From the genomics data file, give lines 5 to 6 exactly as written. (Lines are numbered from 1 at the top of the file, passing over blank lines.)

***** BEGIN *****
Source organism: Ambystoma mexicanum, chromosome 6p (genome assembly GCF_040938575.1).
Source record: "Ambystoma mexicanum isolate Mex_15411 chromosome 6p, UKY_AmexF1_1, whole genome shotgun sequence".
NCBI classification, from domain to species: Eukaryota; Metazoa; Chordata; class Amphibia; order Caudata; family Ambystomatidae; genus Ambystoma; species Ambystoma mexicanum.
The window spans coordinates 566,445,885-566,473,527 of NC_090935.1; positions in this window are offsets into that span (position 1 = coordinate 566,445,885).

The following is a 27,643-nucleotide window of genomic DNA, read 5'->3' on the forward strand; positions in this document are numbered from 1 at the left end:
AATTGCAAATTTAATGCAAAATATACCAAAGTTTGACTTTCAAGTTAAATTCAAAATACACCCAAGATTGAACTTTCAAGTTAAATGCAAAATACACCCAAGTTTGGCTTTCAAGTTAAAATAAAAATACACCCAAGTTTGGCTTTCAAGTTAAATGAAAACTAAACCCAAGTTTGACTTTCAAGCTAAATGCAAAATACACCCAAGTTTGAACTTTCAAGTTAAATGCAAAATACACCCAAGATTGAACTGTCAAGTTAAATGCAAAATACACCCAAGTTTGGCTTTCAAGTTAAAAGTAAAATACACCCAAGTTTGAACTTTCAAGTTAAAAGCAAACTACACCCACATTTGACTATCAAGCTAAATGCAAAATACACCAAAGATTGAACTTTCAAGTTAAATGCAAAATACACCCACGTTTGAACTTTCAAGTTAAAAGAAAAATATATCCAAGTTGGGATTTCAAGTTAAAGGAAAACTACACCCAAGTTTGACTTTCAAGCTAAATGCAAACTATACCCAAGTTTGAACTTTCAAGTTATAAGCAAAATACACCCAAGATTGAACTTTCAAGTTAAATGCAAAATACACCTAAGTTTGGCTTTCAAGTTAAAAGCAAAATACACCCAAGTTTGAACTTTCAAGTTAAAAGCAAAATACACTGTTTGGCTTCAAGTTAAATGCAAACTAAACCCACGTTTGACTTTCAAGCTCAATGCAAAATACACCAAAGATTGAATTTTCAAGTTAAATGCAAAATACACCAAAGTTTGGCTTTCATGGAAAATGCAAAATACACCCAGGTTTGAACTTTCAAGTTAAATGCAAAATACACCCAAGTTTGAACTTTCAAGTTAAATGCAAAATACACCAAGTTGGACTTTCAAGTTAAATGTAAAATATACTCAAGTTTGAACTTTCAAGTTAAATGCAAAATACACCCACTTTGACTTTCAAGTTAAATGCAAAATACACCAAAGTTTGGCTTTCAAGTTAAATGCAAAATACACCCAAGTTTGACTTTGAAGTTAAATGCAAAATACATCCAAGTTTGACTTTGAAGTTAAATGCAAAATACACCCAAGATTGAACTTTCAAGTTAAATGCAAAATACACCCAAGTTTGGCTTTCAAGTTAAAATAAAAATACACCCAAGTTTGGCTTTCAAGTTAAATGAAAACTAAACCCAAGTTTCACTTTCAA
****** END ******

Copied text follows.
The following is a 27,643-nucleotide window of genomic DNA, read 5'->3' on the forward strand; positions in this document are numbered from 1 at the left end:
AATTGCAAATTTAATGCAAAATATACCAAAGTTTGACTTTCAAGTTAAATTCAAAATACACCCAAGATTGAACTTTCAAGTTAAATGCAAAATACACCCAAGTTTGGCTTTCAAGTTAAAATAAAAATACACCCAAGTTTGGCTTTCAAGTTAAATGAAAACTAAACCCAAGTTTGACTTTCAAGCTAAATGCAAAATACACCCAAGTTTGAACTTTCAAGTTAAATGCAAAATACACCCAAGATTGAACTGTCAAGTTAAATGCAAAATACACCCAAGTTTGGCTTTCAAGTTAAAAGTAAAATACACCCAAGTTTGAACTTTCAAGTTAAAAGCAAACTACACCCACATTTGACTATCAAGCTAAATGCAAAATACACCAAAGATTGAACTTTCAAGTTAAATGCAAAATACACCCACGTTTGAACTTTCAAGTTAAAAGAAAAATATATCCAAGTTGGGATTTCAAGTTAAAGGAAAACTACACCCAAGTTTGACTTTCAAGCTAAATGCAAACTATACCCAAGTTTGAACTTTCAAGTTATAAGCAAAATACACCCAAGATTGAACTTTCAAGTTAAATGCAAAATACACCTAAGTTTGGCTTTCAAGTTAAAAGCAAAATACACCCAAGTTTGAACTTTCAAGTTAAAAGCAAAATACACTGTTTGGCTTCAAGTTAAATGCAAACTAAACCCACGTTTGACTTTCAAGCTCAATGCAAAATACACCAAAGATTGAATTTTCAAGTTAAATGCAAAATACACCAAAGTTTGGCTTTCATGGAAAATGCAAAATACACCCAGGTTTGAACTTTCAAGTTAAATGCAAAATACACCCAAGTTTGAACTTTCAAGTTAAATGCAAAATACACCAAGTTGGACTTTCAAGTTAAATGTAAAATATACTCAAGTTTGAACTTTCAAGTTAAATGCAAAATACACCCACTTTGACTTTCAAGTTAAATGCAAAATACACCAAAGTTTGGCTTTCAAGTTAAATGCAAAATACACCCAAGTTTGACTTTGAAGTTAAATGCAAAATACATCCAAGTTTGACTTTGAAGTTAAATGCAAAATACACCCAAGATTGAACTTTCAAGTTAAATGCAAAATACACCCAAGTTTGGCTTTCAAGTTAAAATAAAAATACACCCAAGTTTGGCTTTCAAGTTAAATGAAAACTAAACCCAAGTTTCACTTTCAA